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China raps state miner Minmetals for renewed environmental failures

BEIJING (Reuters) – China’s environment ministry on Monday called on China Minmetals Corp [CHMIN.UL] to improve environmental protection measures and oversight of subsidiaries in a less than glowing report on the state-run metals producer’s compliance.

FILE PHOTO: The company logo of Minmetals Resources is displayed outside its headquarters in Hong Kong April 26, 2011. REUTERS/Bobby Yip

As it looks to clean up heavy industry in China, the Ministry of Ecology and Environment has in the past reserved sharp criticism for Minmetals, the country’s top diversified metals miner, and last year labelled a unit of the company a “repeat offender” with regard to environmental breaches.

Public rebukes against metal producers by the ministry and its predecessor, the Ministry of Environmental Protection, date back to at least 2013 when rice in China’s Hunan province, a key production base for Minmetals, was contaminated with the toxic heavy metal cadmium. []

Feedback from the government’s latest environmental inspection on Minmetals, which was launched in July 2019, noted the group had made progress in recent years but “the urgency, arduousness and long-term understanding” of environmental protection does not go deep enough, a ministry statement said.

“There is still a gap between the status quo of protection work and the leading … role that central government enterprises should play,” it added.

Minmetals is one of two state-owned enterprises subject to a comprehensive central government audit into environmental compliance, along with China National Chemical Corp. Such audits are usually reserved for provincial governments.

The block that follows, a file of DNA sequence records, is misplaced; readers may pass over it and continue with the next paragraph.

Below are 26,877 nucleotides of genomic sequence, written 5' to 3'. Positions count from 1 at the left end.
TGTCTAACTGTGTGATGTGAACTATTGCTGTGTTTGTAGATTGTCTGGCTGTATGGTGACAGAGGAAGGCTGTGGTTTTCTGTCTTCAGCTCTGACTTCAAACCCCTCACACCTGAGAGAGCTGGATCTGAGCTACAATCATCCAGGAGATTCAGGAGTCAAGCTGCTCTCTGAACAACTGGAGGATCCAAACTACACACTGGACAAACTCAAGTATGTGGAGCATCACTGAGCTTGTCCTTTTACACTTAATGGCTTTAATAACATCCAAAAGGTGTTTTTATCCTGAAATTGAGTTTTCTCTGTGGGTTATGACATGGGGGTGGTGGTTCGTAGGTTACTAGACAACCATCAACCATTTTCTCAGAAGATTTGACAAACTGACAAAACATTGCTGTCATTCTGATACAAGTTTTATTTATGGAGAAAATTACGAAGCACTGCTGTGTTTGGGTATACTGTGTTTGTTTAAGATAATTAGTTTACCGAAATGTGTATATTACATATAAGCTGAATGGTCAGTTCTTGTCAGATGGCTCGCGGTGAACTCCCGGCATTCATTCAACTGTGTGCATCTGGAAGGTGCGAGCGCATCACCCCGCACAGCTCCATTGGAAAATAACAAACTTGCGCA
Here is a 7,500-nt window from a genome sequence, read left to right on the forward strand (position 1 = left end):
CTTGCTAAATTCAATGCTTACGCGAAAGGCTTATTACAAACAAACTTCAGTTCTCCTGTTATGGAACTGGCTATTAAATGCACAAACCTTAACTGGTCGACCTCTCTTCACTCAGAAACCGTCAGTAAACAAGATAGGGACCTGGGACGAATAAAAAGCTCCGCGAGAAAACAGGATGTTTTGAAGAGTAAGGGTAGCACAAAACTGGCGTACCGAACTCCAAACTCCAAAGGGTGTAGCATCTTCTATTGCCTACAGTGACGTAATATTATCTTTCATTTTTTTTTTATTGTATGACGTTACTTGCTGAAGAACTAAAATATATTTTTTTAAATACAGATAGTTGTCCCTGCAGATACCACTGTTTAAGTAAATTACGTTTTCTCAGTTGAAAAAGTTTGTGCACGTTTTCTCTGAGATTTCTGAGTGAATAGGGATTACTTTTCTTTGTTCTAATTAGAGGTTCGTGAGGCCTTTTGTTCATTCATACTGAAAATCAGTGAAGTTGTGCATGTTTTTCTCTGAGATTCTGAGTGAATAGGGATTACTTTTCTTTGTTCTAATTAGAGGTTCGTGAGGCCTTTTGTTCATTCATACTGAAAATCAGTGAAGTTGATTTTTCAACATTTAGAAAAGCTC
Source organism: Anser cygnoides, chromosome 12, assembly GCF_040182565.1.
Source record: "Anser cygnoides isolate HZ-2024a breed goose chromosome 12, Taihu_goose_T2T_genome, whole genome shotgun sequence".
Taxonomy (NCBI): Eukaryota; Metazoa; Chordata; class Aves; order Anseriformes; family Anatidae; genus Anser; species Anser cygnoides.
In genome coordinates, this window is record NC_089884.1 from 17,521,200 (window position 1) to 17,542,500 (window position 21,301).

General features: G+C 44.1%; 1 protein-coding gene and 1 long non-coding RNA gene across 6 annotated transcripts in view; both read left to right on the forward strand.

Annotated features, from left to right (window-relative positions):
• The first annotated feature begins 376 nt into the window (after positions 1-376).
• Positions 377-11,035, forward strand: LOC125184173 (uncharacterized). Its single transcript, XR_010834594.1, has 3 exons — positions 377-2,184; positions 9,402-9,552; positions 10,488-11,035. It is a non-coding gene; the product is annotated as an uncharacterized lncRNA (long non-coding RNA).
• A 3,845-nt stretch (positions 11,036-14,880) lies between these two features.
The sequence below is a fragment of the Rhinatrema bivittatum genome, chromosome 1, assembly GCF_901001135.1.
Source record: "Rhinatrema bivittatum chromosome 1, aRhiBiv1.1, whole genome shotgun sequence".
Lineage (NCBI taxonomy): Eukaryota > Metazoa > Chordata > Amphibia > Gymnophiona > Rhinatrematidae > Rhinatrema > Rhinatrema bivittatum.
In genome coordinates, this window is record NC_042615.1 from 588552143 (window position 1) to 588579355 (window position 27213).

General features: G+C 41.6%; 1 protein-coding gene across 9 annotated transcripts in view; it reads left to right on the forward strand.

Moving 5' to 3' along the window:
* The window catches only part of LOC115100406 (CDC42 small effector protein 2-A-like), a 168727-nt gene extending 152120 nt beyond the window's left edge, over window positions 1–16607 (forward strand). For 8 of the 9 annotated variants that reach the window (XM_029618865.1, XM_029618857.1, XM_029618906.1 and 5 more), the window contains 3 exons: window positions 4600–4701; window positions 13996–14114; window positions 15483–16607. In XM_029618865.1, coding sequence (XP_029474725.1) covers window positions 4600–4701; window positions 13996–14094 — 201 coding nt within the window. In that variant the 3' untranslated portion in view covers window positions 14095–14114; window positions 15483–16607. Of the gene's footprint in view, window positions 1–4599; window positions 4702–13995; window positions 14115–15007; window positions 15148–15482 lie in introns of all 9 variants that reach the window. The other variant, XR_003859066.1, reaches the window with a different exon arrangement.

Among the Minmetals violations cited by the latest review was allowing rare earths unit Ganxian Hongjin Rare Earth Ltd Co to expand its production capacity without approval. Ganxian Hongjin was accused of a series of environmental offences last August.

It said that Minmetals units had been hit with more than 120 environmental penalties across 11 Chinese provinces since 2015. Some subsidiaries refused to accept or co-operate with local inspections, it added.

While Minmetals has set energy-saving and emissions reduction targets for 2019-21, there are no specific measures on how to implement them, the report said.

Minmetals, whose subsidiaries also operate projects outside China in countries including Peru, Australia and Papua New Guinea, said in an email on Tuesday it attached great importance to environmental protection work.

The company accepts the feedback from the inspection team without question and will quickly formulate a rectification plan, a Minmetals spokesman said in an email.

Reporting by Tom Daly; additional reporting by David Stanway in Shanghai; Editing by Shri Navaratnam and Kim Coghill


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